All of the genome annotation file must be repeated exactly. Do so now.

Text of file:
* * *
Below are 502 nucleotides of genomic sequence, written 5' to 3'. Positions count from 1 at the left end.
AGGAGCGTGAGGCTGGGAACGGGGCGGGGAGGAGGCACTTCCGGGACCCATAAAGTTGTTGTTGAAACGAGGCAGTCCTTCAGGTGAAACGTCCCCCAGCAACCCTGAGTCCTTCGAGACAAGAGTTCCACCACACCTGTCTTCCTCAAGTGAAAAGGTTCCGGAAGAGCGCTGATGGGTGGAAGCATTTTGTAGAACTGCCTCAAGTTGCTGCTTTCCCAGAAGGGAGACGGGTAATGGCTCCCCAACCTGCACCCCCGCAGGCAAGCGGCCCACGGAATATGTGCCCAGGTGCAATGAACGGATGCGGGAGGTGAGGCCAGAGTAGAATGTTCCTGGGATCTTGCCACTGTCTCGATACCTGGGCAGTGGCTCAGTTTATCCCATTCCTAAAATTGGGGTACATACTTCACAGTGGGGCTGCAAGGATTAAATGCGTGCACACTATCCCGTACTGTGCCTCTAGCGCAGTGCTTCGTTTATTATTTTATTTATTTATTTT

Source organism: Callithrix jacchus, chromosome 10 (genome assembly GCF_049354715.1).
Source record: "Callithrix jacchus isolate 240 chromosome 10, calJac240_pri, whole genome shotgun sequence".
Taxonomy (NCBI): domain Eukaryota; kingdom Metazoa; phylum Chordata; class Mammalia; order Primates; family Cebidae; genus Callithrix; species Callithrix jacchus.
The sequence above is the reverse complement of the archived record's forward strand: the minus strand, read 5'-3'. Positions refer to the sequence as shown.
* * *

Below are 502 nucleotides of genomic sequence, written 5' to 3'. Positions count from 1 at the left end.
AGGAGCGTGAGGCTGGGAACGGGGCGGGGAGGAGGCACTTCCGGGACCCATAAAGTTGTTGTTGAAACGAGGCAGTCCTTCAGGTGAAACGTCCCCCAGCAACCCTGAGTCCTTCGAGACAAGAGTTCCACCACACCTGTCTTCCTCAAGTGAAAAGGTTCCGGAAGAGCGCTGATGGGTGGAAGCATTTTGTAGAACTGCCTCAAGTTGCTGCTTTCCCAGAAGGGAGACGGGTAATGGCTCCCCAACCTGCACCCCCGCAGGCAAGCGGCCCACGGAATATGTGCCCAGGTGCAATGAACGGATGCGGGAGGTGAGGCCAGAGTAGAATGTTCCTGGGATCTTGCCACTGTCTCGATACCTGGGCAGTGGCTCAGTTTATCCCATTCCTAAAATTGGGGTACATACTTCACAGTGGGGCTGCAAGGATTAAATGCGTGCACACTATCCCGTACTGTGCCTCTAGCGCAGTGCTTCGTTTATTATTTTATTTATTTATTTT

Source organism: Callithrix jacchus, chromosome 10 (genome assembly GCF_049354715.1).
Source record: "Callithrix jacchus isolate 240 chromosome 10, calJac240_pri, whole genome shotgun sequence".
Taxonomy (NCBI): domain Eukaryota; kingdom Metazoa; phylum Chordata; class Mammalia; order Primates; family Cebidae; genus Callithrix; species Callithrix jacchus.
The sequence above is the reverse complement of the archived record's forward strand: the minus strand, read 5'-3'. Positions refer to the sequence as shown.